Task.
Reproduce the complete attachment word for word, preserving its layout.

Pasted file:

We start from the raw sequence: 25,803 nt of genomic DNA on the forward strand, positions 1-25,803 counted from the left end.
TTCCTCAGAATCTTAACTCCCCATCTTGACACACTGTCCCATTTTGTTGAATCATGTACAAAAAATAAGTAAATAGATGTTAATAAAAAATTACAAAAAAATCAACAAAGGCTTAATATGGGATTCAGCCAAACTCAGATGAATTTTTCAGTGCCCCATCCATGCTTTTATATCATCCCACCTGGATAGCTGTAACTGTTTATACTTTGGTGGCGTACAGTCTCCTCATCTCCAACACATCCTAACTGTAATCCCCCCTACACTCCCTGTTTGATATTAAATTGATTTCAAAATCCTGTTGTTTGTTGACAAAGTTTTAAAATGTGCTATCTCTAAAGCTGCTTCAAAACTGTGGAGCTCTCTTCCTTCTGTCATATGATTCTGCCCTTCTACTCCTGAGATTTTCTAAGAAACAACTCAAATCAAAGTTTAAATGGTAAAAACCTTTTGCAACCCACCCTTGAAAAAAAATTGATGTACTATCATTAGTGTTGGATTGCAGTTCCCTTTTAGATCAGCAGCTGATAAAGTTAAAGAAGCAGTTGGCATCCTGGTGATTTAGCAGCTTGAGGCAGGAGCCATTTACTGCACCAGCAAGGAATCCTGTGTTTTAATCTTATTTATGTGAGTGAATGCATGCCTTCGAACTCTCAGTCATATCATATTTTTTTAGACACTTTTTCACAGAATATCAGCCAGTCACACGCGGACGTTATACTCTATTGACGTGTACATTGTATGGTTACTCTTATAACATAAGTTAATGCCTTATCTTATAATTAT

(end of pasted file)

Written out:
We start from the raw sequence: 25,803 nt of genomic DNA on the forward strand, positions 1-25,803 counted from the left end.
TTCCTCAGAATCTTAACTCCCCATCTTGACACACTGTCCCATTTTGTTGAATCATGTACAAAAAATAAGTAAATAGATGTTAATAAAAAATTACAAAAAAATCAACAAAGGCTTAATATGGGATTCAGCCAAACTCAGATGAATTTTTCAGTGCCCCATCCATGCTTTTATATCATCCCACCTGGATAGCTGTAACTGTTTATACTTTGGTGGCGTACAGTCTCCTCATCTCCAACACATCCTAACTGTAATCCCCCCTACACTCCCTGTTTGATATTAAATTGATTTCAAAATCCTGTTGTTTGTTGACAAAGTTTTAAAATGTGCTATCTCTAAAGCTGCTTCAAAACTGTGGAGCTCTCTTCCTTCTGTCATATGATTCTGCCCTTCTACTCCTGAGATTTTCTAAGAAACAACTCAAATCAAAGTTTAAATGGTAAAAACCTTTTGCAACCCACCCTTGAAAAAAAATTGATGTACTATCATTAGTGTTGGATTGCAGTTCCCTTTTAGATCAGCAGCTGATAAAGTTAAAGAAGCAGTTGGCATCCTGGTGATTTAGCAGCTTGAGGCAGGAGCCATTTACTGCACCAGCAAGGAATCCTGTGTTTTAATCTTATTTATGTGAGTGAATGCATGCCTTCGAACTCTCAGTCATATCATATTTTTTTAGACACTTTTTCACAGAATATCAGCCAGTCACACGCGGACGTTATACTCTATTGACGTGTACATTGTATGGTTACTCTTATAACATAAGTTAATGCCTTATCTTATAATTAT